“Liberated, relieved”: France Daigle lifts the veil on her transidentity

“Liberated, relieved”: France Daigle lifts the veil on her transidentity

it’s during the conference deconstruct gender which he presented on Friday that France Daigle shared that although he continues to use the feminine pronoun, he also identifies as male. Identification is paramount for me, personally.she says.

It was always something that I knew somewhereshe says. One two Three, then, finally we find the drawing. It had the dots, but the dots weren’t numbered.”,”text”:”It was a picture that you draw with the dots, one two three, then you end up finding the picture. It had the dots, but the dots had no number.”}}”>It was a drawing that you draw with the dots, one, two, three, and then you end up finding the drawing. It had the dots, but the dots weren’t numbered.

It took France Daigle 40 years to succeed in find his drawing.

Of course, the last decade was more revealing than the others.she points out. well, well, what is there, in the background?“,”text”:”Finally, I had arrived in front of a kind of wall, where I said to myself, well well, what’s down there?”}}”>Finally, I had arrived in front of a kind of wall, where I told myself well, well, what is there, in the background?

It was then that France Daigle decided to use the services of psychology to better understand what was going on inside her. There was an absolute necessity to put the numbers on the dotsshe illustrates.

France Daigle during the presentation of her exhibition my art projectin 2018.

Photo: Radio-Canada

She met a psychoanalyst who helped her a lot in her approach.

However, it was during a school meeting with students from northern New Brunswick that France Daigle had an epiphany of sorts, following exchanges with young people and speakers. Going to the scene as a spokesperson, the roles were reversed, for a moment.

I got there, I almost understood more things than I knew before.she says. I was more surprised than the others.

From one moment to the next, her trans identity became clear.

Agoraphobia, literature and transidentity

In her works, France Daigle has often dealt with the subject of agoraphobia, a disorder she suffers from.

In retrospect, she now realizes the direct link between her fear of public places and the transience that she had not yet identified in her at the time of writing her novels.

How could I be right in the world, on the outside, if I wasn’t right on the inside?she says. I well understood that I could not feel well, but I did not have the necessary elements to draw the portrait. […] It was the impediment to understand my life, in a certain way.

The cover of the novel “Pas pire” by France Daigle.

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The autofictional character of the novel. not worse from France Daigle suffers from agoraphobia.

Photo: Courtesy: Les Éditions du Boréal

Taking a break from writing for a while, France Daigle indicates that there is a correlation between her awakening to her trans identity and the way she wrote her novels.

They were actually my constructions. [ses romans]because I didn’t know how else to get thereshe says. Somehow, I always had the impression of writing with leftovers. I had pieces […]but I couldn’t make the big portrait.

At this week’s Acadie Love festival, France Daigle presented visual works made from pieces of wood taken from a building she owns.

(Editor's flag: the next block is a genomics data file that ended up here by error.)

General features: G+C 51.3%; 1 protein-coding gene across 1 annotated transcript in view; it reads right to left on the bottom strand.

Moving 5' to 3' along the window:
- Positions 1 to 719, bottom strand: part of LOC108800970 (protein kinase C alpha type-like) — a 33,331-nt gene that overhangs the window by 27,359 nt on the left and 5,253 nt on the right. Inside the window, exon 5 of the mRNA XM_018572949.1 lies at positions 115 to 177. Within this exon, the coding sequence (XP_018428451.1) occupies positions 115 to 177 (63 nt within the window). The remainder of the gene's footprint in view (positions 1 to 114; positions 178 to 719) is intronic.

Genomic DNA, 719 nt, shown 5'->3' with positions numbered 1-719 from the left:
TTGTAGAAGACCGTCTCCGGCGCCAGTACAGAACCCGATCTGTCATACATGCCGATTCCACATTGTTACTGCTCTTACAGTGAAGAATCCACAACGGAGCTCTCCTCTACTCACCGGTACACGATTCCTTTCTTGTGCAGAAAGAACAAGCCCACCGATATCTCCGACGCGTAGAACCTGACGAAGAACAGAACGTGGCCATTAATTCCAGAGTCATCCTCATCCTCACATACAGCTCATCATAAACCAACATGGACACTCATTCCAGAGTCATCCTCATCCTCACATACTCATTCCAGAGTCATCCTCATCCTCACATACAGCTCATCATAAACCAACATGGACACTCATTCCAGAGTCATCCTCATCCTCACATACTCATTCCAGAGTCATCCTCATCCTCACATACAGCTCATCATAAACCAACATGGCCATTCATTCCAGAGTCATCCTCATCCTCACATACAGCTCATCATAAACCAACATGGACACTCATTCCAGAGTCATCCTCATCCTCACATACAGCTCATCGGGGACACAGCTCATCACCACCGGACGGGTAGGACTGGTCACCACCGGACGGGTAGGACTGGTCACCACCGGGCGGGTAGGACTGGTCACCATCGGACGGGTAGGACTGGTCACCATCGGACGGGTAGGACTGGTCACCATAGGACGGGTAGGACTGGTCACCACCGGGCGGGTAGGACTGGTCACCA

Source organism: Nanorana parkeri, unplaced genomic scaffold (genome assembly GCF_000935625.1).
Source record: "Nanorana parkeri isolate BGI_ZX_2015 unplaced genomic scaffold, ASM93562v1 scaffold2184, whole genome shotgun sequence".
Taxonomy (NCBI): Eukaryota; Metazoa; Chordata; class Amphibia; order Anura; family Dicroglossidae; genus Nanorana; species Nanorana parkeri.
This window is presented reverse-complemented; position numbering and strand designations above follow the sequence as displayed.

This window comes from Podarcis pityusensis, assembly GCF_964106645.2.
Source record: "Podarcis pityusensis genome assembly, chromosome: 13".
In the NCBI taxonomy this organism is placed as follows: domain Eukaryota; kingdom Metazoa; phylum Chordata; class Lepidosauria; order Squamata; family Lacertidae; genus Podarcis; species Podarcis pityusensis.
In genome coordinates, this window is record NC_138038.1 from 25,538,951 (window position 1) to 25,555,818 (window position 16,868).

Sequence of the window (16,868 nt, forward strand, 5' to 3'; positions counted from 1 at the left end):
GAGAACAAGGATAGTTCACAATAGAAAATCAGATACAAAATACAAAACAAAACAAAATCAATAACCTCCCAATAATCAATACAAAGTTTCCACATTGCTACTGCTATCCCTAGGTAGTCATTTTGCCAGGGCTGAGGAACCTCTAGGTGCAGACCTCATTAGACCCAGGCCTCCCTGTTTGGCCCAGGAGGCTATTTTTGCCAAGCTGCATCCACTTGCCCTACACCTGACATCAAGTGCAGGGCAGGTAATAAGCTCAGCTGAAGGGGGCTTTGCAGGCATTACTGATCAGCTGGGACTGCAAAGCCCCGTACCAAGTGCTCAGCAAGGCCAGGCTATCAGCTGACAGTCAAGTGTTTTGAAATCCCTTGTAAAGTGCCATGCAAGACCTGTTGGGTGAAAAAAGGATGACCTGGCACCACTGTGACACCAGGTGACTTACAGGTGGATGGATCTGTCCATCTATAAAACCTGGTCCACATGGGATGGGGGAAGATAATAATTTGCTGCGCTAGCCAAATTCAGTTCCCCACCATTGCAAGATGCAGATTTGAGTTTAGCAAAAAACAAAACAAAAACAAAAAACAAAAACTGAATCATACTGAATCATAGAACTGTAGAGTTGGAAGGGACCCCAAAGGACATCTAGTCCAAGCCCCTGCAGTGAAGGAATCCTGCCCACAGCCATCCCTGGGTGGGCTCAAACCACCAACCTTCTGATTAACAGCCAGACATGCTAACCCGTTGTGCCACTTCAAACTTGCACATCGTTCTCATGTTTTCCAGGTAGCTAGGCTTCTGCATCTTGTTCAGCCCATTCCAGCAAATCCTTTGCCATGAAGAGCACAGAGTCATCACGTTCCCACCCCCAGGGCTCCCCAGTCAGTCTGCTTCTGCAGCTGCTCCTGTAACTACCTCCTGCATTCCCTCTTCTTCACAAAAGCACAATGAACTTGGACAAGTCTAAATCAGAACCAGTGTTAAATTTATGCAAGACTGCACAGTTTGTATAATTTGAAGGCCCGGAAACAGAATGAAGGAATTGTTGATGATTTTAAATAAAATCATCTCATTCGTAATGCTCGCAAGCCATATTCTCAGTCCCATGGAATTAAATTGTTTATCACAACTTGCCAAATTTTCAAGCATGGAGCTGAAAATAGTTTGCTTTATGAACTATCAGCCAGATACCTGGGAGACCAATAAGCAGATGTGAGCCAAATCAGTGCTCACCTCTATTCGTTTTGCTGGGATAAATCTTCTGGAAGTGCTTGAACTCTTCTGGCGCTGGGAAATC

A symbolic approach to illustrate the gender reconstruction that she experienced.

A gender revolution

Now 68, the long road to self-discovery will have taken France Daigle some forty years.

The writer affirms that her trans identity has never been repressed, it is rather that she I didn’t have the keys to understand it.

According to her, questions of transidentity in public space often revolve around the man becoming a woman.

He hadn’t really found an answer about the woman feeling like a man.she explains. I was moving forward with all that, but not like that day, where I met young people and speakers.

France Daigle points out that if she had had this revelation earlier in her life, she might have considered gender reassignment surgery.

The flags of the intersex, lesbian and LBGTQ2+ community fly side by side.

The flags of the intersex, lesbian and LBGTQ2+ community fly together in Caraquet.

Photo: Radio-Canada / Réal Fradette

Without going under the knife at her age so as not to create physical stress on her body, she now has a free spirit in the face of her trans identity.

I am happy and satisfied to understand what is happening to me, liberated, relievedshe says. And I feel more normal being trans than I have felt all my life in normal male-female people.

However, there is still much to be done in society to save many suffering people, says France Daigle.

I think it is very important to educate young people about this.she says. Our society is extremely differentiated by gender. […]. In the last five to ten years, this has all blown up a bit. There is like a revolution even of genres and everything is possible, and each one can choose a little, according to their needs.

France Daigle is now passing the torch:: How you feel? Do you feel that you are well, you, in your element? That’s what it’s all about.”,”text”:”education should be: how do you feel? Do you feel that you are well, you, in your element? That’s mostly.”}}”>Education should focus on being: How you feel? Do you feel that you are well, you, in your element? That is all.

With information from the radio program. Rush Hour – Academy

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